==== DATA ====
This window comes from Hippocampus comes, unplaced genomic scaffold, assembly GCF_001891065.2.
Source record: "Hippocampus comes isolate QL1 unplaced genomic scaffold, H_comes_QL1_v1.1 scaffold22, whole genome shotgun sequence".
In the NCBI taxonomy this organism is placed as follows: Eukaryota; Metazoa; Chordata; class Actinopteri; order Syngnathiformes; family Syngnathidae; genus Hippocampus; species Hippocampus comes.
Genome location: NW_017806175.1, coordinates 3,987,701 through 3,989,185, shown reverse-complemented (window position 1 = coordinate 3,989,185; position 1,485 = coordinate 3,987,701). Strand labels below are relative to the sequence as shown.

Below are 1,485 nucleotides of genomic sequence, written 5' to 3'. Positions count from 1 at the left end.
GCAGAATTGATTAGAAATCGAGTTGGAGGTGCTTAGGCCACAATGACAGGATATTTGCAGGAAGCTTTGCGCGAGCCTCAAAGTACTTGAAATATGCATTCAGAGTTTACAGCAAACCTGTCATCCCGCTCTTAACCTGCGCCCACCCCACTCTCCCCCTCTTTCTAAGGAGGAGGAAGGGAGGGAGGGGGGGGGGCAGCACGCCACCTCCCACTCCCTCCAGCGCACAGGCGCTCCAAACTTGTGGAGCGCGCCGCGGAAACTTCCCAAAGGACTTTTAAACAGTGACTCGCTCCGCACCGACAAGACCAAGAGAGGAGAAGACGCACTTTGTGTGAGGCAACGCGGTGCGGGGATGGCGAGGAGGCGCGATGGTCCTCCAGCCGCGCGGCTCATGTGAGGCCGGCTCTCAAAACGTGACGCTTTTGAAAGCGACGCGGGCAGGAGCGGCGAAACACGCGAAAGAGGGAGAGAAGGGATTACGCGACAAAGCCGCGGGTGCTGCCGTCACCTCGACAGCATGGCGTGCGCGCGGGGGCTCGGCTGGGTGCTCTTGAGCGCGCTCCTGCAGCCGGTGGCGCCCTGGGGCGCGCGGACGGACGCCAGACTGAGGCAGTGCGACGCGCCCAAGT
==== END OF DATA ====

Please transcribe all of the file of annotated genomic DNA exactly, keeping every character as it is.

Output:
This window comes from Hippocampus comes, unplaced genomic scaffold, assembly GCF_001891065.2.
Source record: "Hippocampus comes isolate QL1 unplaced genomic scaffold, H_comes_QL1_v1.1 scaffold22, whole genome shotgun sequence".
In the NCBI taxonomy this organism is placed as follows: Eukaryota; Metazoa; Chordata; class Actinopteri; order Syngnathiformes; family Syngnathidae; genus Hippocampus; species Hippocampus comes.
Genome location: NW_017806175.1, coordinates 3,987,701 through 3,989,185, shown reverse-complemented (window position 1 = coordinate 3,989,185; position 1,485 = coordinate 3,987,701). Strand labels below are relative to the sequence as shown.

Below are 1,485 nucleotides of genomic sequence, written 5' to 3'. Positions count from 1 at the left end.
GCAGAATTGATTAGAAATCGAGTTGGAGGTGCTTAGGCCACAATGACAGGATATTTGCAGGAAGCTTTGCGCGAGCCTCAAAGTACTTGAAATATGCATTCAGAGTTTACAGCAAACCTGTCATCCCGCTCTTAACCTGCGCCCACCCCACTCTCCCCCTCTTTCTAAGGAGGAGGAAGGGAGGGAGGGGGGGGGGCAGCACGCCACCTCCCACTCCCTCCAGCGCACAGGCGCTCCAAACTTGTGGAGCGCGCCGCGGAAACTTCCCAAAGGACTTTTAAACAGTGACTCGCTCCGCACCGACAAGACCAAGAGAGGAGAAGACGCACTTTGTGTGAGGCAACGCGGTGCGGGGATGGCGAGGAGGCGCGATGGTCCTCCAGCCGCGCGGCTCATGTGAGGCCGGCTCTCAAAACGTGACGCTTTTGAAAGCGACGCGGGCAGGAGCGGCGAAACACGCGAAAGAGGGAGAGAAGGGATTACGCGACAAAGCCGCGGGTGCTGCCGTCACCTCGACAGCATGGCGTGCGCGCGGGGGCTCGGCTGGGTGCTCTTGAGCGCGCTCCTGCAGCCGGTGGCGCCCTGGGGCGCGCGGACGGACGCCAGACTGAGGCAGTGCGACGCGCCCAAGT